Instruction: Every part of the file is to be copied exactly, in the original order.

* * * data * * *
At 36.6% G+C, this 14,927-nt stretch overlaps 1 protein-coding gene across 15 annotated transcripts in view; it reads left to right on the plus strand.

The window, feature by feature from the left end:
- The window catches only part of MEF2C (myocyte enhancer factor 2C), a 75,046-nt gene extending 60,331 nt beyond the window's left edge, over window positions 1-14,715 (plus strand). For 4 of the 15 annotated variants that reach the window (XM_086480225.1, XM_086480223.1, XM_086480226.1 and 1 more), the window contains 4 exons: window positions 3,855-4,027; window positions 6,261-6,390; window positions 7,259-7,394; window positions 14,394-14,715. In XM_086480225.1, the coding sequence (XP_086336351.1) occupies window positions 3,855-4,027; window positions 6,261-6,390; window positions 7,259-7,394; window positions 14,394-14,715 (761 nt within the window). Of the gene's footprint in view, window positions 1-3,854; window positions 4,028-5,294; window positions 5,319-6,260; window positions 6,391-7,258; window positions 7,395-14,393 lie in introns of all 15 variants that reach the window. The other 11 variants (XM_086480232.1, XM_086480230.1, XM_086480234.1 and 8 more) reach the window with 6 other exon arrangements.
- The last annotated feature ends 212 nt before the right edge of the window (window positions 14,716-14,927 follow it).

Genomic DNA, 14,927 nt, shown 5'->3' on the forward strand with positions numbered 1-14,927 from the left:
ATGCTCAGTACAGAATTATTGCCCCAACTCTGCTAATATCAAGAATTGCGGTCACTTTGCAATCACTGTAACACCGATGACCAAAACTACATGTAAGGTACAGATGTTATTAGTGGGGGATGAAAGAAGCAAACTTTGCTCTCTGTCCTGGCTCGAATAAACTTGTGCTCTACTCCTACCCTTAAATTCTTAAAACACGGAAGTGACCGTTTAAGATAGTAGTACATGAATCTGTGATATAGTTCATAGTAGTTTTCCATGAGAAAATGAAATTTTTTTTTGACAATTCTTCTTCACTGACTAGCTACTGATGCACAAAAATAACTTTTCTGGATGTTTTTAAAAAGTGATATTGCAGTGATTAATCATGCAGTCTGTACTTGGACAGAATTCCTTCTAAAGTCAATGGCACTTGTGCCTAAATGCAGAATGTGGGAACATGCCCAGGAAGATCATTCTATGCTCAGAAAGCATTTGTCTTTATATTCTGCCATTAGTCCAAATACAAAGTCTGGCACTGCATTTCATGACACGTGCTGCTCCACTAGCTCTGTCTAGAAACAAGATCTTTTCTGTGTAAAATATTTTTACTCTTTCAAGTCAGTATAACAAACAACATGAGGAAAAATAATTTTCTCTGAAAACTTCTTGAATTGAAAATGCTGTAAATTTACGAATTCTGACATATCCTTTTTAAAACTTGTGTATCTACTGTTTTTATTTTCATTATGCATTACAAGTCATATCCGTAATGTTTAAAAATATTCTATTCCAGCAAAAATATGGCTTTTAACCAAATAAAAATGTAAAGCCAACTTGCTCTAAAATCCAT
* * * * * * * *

At 36.6% G+C, this 14,927-nt stretch overlaps 1 protein-coding gene across 15 annotated transcripts in view; it reads left to right on the plus strand.

The window, feature by feature from the left end:
- The window catches only part of MEF2C (myocyte enhancer factor 2C), a 75,046-nt gene extending 60,331 nt beyond the window's left edge, over window positions 1-14,715 (plus strand). For 4 of the 15 annotated variants that reach the window (XM_086480225.1, XM_086480223.1, XM_086480226.1 and 1 more), the window contains 4 exons: window positions 3,855-4,027; window positions 6,261-6,390; window positions 7,259-7,394; window positions 14,394-14,715. In XM_086480225.1, the coding sequence (XP_086336351.1) occupies window positions 3,855-4,027; window positions 6,261-6,390; window positions 7,259-7,394; window positions 14,394-14,715 (761 nt within the window). Of the gene's footprint in view, window positions 1-3,854; window positions 4,028-5,294; window positions 5,319-6,260; window positions 6,391-7,258; window positions 7,395-14,393 lie in introns of all 15 variants that reach the window. The other 11 variants (XM_086480232.1, XM_086480230.1, XM_086480234.1 and 8 more) reach the window with 6 other exon arrangements.
- The last annotated feature ends 212 nt before the right edge of the window (window positions 14,716-14,927 follow it).

Genomic DNA, 14,927 nt, shown 5'->3' on the forward strand with positions numbered 1-14,927 from the left:
ATGCTCAGTACAGAATTATTGCCCCAACTCTGCTAATATCAAGAATTGCGGTCACTTTGCAATCACTGTAACACCGATGACCAAAACTACATGTAAGGTACAGATGTTATTAGTGGGGGATGAAAGAAGCAAACTTTGCTCTCTGTCCTGGCTCGAATAAACTTGTGCTCTACTCCTACCCTTAAATTCTTAAAACACGGAAGTGACCGTTTAAGATAGTAGTACATGAATCTGTGATATAGTTCATAGTAGTTTTCCATGAGAAAATGAAATTTTTTTTTGACAATTCTTCTTCACTGACTAGCTACTGATGCACAAAAATAACTTTTCTGGATGTTTTTAAAAAGTGATATTGCAGTGATTAATCATGCAGTCTGTACTTGGACAGAATTCCTTCTAAAGTCAATGGCACTTGTGCCTAAATGCAGAATGTGGGAACATGCCCAGGAAGATCATTCTATGCTCAGAAAGCATTTGTCTTTATATTCTGCCATTAGTCCAAATACAAAGTCTGGCACTGCATTTCATGACACGTGCTGCTCCACTAGCTCTGTCTAGAAACAAGATCTTTTCTGTGTAAAATATTTTTACTCTTTCAAGTCAGTATAACAAACAACATGAGGAAAAATAATTTTCTCTGAAAACTTCTTGAATTGAAAATGCTGTAAATTTACGAATTCTGACATATCCTTTTTAAAACTTGTGTATCTACTGTTTTTATTTTCATTATGCATTACAAGTCATATCCGTAATGTTTAAAAATATTCTATTCCAGCAAAAATATGGCTTTTAACCAAATAAAAATGTAAAGCCAACTTGCTCTAAAATCCAT